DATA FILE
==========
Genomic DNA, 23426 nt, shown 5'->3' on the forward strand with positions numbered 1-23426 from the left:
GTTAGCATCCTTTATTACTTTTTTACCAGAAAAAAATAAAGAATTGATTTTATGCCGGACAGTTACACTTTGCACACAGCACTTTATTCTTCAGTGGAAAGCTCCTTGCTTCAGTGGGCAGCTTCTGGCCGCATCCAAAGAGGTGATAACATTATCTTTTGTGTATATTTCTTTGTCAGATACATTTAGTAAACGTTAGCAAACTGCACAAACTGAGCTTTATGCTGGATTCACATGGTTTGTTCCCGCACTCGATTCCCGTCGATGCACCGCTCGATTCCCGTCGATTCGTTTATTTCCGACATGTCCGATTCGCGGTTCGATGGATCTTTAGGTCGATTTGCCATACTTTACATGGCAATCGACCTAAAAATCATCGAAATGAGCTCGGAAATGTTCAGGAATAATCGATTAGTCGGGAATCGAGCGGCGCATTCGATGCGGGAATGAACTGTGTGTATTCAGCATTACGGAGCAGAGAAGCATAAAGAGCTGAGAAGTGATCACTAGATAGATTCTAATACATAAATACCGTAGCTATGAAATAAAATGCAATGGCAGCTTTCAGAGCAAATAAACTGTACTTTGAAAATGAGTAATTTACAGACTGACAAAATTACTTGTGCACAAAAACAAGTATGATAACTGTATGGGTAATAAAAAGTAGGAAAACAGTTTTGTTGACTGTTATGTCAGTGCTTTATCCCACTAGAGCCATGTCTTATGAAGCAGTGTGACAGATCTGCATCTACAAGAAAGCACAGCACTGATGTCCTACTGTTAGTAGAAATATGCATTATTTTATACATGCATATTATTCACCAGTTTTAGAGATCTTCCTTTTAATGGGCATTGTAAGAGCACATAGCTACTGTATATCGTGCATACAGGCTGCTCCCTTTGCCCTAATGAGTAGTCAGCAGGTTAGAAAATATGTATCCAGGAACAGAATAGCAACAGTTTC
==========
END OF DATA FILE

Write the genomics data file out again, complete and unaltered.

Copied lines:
Genomic DNA, 23426 nt, shown 5'->3' on the forward strand with positions numbered 1-23426 from the left:
GTTAGCATCCTTTATTACTTTTTTACCAGAAAAAAATAAAGAATTGATTTTATGCCGGACAGTTACACTTTGCACACAGCACTTTATTCTTCAGTGGAAAGCTCCTTGCTTCAGTGGGCAGCTTCTGGCCGCATCCAAAGAGGTGATAACATTATCTTTTGTGTATATTTCTTTGTCAGATACATTTAGTAAACGTTAGCAAACTGCACAAACTGAGCTTTATGCTGGATTCACATGGTTTGTTCCCGCACTCGATTCCCGTCGATGCACCGCTCGATTCCCGTCGATTCGTTTATTTCCGACATGTCCGATTCGCGGTTCGATGGATCTTTAGGTCGATTTGCCATACTTTACATGGCAATCGACCTAAAAATCATCGAAATGAGCTCGGAAATGTTCAGGAATAATCGATTAGTCGGGAATCGAGCGGCGCATTCGATGCGGGAATGAACTGTGTGTATTCAGCATTACGGAGCAGAGAAGCATAAAGAGCTGAGAAGTGATCACTAGATAGATTCTAATACATAAATACCGTAGCTATGAAATAAAATGCAATGGCAGCTTTCAGAGCAAATAAACTGTACTTTGAAAATGAGTAATTTACAGACTGACAAAATTACTTGTGCACAAAAACAAGTATGATAACTGTATGGGTAATAAAAAGTAGGAAAACAGTTTTGTTGACTGTTATGTCAGTGCTTTATCCCACTAGAGCCATGTCTTATGAAGCAGTGTGACAGATCTGCATCTACAAGAAAGCACAGCACTGATGTCCTACTGTTAGTAGAAATATGCATTATTTTATACATGCATATTATTCACCAGTTTTAGAGATCTTCCTTTTAATGGGCATTGTAAGAGCACATAGCTACTGTATATCGTGCATACAGGCTGCTCCCTTTGCCCTAATGAGTAGTCAGCAGGTTAGAAAATATGTATCCAGGAACAGAATAGCAACAGTTTC